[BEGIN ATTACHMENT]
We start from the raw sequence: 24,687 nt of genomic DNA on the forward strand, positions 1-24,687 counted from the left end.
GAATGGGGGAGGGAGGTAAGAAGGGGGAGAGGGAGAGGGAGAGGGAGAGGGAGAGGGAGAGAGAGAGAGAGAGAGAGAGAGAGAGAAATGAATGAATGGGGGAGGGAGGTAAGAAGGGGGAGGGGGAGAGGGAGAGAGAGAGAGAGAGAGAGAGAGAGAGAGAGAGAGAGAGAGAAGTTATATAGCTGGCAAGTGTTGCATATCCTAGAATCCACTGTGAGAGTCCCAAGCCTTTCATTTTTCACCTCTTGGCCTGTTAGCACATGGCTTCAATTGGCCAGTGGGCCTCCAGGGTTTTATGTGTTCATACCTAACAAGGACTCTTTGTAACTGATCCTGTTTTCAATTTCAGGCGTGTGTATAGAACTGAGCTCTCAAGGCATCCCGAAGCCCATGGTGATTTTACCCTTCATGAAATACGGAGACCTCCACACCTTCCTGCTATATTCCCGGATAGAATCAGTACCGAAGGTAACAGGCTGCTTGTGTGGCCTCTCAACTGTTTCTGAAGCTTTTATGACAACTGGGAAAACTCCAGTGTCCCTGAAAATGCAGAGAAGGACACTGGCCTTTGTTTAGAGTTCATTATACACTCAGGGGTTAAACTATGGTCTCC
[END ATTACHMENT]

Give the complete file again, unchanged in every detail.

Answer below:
We start from the raw sequence: 24,687 nt of genomic DNA on the forward strand, positions 1-24,687 counted from the left end.
GAATGGGGGAGGGAGGTAAGAAGGGGGAGAGGGAGAGGGAGAGGGAGAGGGAGAGGGAGAGAGAGAGAGAGAGAGAGAGAGAGAGAAATGAATGAATGGGGGAGGGAGGTAAGAAGGGGGAGGGGGAGAGGGAGAGAGAGAGAGAGAGAGAGAGAGAGAGAGAGAGAGAGAGAGAAGTTATATAGCTGGCAAGTGTTGCATATCCTAGAATCCACTGTGAGAGTCCCAAGCCTTTCATTTTTCACCTCTTGGCCTGTTAGCACATGGCTTCAATTGGCCAGTGGGCCTCCAGGGTTTTATGTGTTCATACCTAACAAGGACTCTTTGTAACTGATCCTGTTTTCAATTTCAGGCGTGTGTATAGAACTGAGCTCTCAAGGCATCCCGAAGCCCATGGTGATTTTACCCTTCATGAAATACGGAGACCTCCACACCTTCCTGCTATATTCCCGGATAGAATCAGTACCGAAGGTAACAGGCTGCTTGTGTGGCCTCTCAACTGTTTCTGAAGCTTTTATGACAACTGGGAAAACTCCAGTGTCCCTGAAAATGCAGAGAAGGACACTGGCCTTTGTTTAGAGTTCATTATACACTCAGGGGTTAAACTATGGTCTCC